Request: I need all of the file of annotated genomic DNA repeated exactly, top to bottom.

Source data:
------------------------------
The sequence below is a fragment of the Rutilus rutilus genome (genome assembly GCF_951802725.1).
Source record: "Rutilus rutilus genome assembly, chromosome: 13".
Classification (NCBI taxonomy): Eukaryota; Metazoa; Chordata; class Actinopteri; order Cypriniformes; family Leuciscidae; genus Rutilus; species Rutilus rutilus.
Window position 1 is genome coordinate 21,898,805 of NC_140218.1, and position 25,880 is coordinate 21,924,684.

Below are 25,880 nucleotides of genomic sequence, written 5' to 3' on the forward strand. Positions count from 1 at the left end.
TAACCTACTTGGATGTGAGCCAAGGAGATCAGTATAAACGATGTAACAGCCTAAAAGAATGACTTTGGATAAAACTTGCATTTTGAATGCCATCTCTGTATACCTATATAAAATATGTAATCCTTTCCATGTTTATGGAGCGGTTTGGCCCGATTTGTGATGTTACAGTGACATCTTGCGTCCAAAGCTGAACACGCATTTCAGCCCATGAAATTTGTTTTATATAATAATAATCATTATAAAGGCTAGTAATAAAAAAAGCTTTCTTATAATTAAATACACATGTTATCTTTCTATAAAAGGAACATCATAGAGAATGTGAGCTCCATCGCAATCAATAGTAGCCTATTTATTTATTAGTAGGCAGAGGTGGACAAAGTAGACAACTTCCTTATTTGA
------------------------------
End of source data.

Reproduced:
The sequence below is a fragment of the Rutilus rutilus genome (genome assembly GCF_951802725.1).
Source record: "Rutilus rutilus genome assembly, chromosome: 13".
Classification (NCBI taxonomy): Eukaryota; Metazoa; Chordata; class Actinopteri; order Cypriniformes; family Leuciscidae; genus Rutilus; species Rutilus rutilus.
Window position 1 is genome coordinate 21,898,805 of NC_140218.1, and position 25,880 is coordinate 21,924,684.

Below are 25,880 nucleotides of genomic sequence, written 5' to 3' on the forward strand. Positions count from 1 at the left end.
TAACCTACTTGGATGTGAGCCAAGGAGATCAGTATAAACGATGTAACAGCCTAAAAGAATGACTTTGGATAAAACTTGCATTTTGAATGCCATCTCTGTATACCTATATAAAATATGTAATCCTTTCCATGTTTATGGAGCGGTTTGGCCCGATTTGTGATGTTACAGTGACATCTTGCGTCCAAAGCTGAACACGCATTTCAGCCCATGAAATTTGTTTTATATAATAATAATCATTATAAAGGCTAGTAATAAAAAAAGCTTTCTTATAATTAAATACACATGTTATCTTTCTATAAAAGGAACATCATAGAGAATGTGAGCTCCATCGCAATCAATAGTAGCCTATTTATTTATTAGTAGGCAGAGGTGGACAAAGTAGACAACTTCCTTATTTGA